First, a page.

8. Thank you soooo much for your tutorials and other helpful hints!! I’m still having problems with my soldering though. I solder in my shed and it’s over 80 degrees inside. I have a fan blowing towards me (and the table). Would that have any affect on my success, or lack of in running a good bead. The last project I soldered was so bad I have to do the whole thing over. One problem is my solder bubbles up and I get holes down to the foil. The other is my solder smears on both sides onto the glass and it’s like glue trying to get it back to a bead. Help!

    Reply
    • Yes, a fan will impact on the stained glass solder seam as it cools the solder before it has a chance to find its level naturally, making the bead uneven. Try with the fan over your soldering arm shoulder and see if that helps.
      The solder bubbling up is a different issue; that can be caused by too much flux. Try not putting so much on. You can also try wiping the flux off as you go.
      You should be able to heat the solder on the edge where it’s on the glass and pull it back to the bead. Flux first and don’t put the hot iron right on the glass but on the edge – less likely to crack.
      I hope that helps and good luck.

      Reply
  9. Hi. I am starting with stained glass when I foiled my piece of glass I find it difficult to keep the glass in the centre of the foil.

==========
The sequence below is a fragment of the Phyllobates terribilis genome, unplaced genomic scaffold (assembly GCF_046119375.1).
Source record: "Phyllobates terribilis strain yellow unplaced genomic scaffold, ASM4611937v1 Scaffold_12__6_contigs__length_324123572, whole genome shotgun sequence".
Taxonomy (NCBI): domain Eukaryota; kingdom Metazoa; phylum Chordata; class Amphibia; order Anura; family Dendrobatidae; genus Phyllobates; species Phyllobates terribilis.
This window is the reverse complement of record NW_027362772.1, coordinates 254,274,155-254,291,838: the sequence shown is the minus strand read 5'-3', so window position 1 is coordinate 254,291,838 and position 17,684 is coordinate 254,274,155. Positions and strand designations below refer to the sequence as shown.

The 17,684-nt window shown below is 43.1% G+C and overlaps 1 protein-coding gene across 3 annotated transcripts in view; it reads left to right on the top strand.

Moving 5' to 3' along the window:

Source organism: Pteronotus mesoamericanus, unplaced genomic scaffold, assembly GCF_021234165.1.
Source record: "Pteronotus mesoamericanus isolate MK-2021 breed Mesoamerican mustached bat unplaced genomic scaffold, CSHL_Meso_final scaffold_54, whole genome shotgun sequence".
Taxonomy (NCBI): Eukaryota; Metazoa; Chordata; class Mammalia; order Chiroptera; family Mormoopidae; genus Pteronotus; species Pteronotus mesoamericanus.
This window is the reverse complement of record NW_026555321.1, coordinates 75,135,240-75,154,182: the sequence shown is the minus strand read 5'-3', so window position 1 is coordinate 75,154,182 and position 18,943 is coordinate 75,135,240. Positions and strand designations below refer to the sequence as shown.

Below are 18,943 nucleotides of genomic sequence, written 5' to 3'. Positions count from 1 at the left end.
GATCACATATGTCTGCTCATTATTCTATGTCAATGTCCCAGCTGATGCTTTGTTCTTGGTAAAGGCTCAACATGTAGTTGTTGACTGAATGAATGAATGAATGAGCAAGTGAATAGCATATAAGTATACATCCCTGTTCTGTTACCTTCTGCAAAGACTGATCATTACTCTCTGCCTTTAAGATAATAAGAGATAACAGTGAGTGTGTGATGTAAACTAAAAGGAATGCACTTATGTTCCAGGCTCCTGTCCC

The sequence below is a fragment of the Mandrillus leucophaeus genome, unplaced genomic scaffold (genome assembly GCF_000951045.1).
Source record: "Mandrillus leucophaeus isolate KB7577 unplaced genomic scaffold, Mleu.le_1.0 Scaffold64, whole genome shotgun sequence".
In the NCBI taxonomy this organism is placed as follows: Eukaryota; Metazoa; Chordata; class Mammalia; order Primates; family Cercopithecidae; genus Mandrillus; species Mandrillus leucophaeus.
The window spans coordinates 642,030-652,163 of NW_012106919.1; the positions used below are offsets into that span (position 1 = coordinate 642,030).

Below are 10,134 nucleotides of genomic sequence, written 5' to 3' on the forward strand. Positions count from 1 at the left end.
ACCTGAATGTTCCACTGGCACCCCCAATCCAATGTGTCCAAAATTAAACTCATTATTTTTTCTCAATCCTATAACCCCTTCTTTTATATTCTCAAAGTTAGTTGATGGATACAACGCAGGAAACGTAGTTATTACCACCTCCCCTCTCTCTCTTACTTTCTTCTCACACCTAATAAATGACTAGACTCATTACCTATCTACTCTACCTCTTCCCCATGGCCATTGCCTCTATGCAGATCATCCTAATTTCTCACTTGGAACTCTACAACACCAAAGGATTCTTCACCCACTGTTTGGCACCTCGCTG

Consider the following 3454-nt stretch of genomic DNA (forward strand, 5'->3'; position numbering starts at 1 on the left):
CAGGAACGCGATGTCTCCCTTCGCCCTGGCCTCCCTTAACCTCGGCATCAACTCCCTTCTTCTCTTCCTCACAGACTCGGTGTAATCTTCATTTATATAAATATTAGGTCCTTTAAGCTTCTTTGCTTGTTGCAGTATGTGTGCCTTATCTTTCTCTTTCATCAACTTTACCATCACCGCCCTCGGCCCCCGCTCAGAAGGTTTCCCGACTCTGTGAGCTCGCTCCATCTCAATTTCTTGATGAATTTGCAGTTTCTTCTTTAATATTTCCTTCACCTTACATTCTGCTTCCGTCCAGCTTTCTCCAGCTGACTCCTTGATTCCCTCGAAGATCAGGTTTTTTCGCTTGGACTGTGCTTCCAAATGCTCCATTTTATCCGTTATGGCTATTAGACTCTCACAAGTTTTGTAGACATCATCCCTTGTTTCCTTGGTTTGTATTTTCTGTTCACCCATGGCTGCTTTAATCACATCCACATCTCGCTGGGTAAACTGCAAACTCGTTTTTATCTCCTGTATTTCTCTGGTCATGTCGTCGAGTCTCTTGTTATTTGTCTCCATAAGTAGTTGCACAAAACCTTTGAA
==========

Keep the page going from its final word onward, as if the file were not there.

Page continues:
Thanks for your help and for your website

    Reply
    • You can either clean it with soapy water or use Kwik Clean to remove the flux. The Kwik Clean is great if your stained glass panel is too large to wash. Then cover it with a plastic sheet and tuck it in as best you can to prevent oxidation as much as possible.
      I hope that helps and thanks for your question.

      Reply
  10. I have a problem with my project coming apart once soldered. I go thru all of the steps – after burnishing it seems to be stuck, but then comes loose! I’ve tried different foil, cleaning longer, burnishing longer and harder and still every so often this happens. This is so frustrating, any advice?

    Reply
    • The biggest culprit for stained glass foil coming loose is over-soldering. Especially when tinning the edges of a free-hanging piece. The foil glue melts and there is nothing to keep the solder on. A Beaded Edge is more secure so you might want to watch this video and give that a go.
      The other vulnerable time is cleaning and polishing – again on the edges of a piece. Make sure you clean inwards and be very careful at this stage.
      Thanks for your question – I hope this helps Sheri.

      Reply
    • Yes, you can get silver-backed foil so that it doesn’t show when you choose to leave your stained glass solder silver and not patina it. Thanks for your question Steve, I hope that answers it.

      Reply

Leave a Comment

Affiliate Disclosure

I get a small % from selected suppliers (not you!) if you purchase any shiny new tools after clicking through from my site. Thanks in advance for your support.
AMAZON – As an Amazon Associate I earn from qualifying purchases.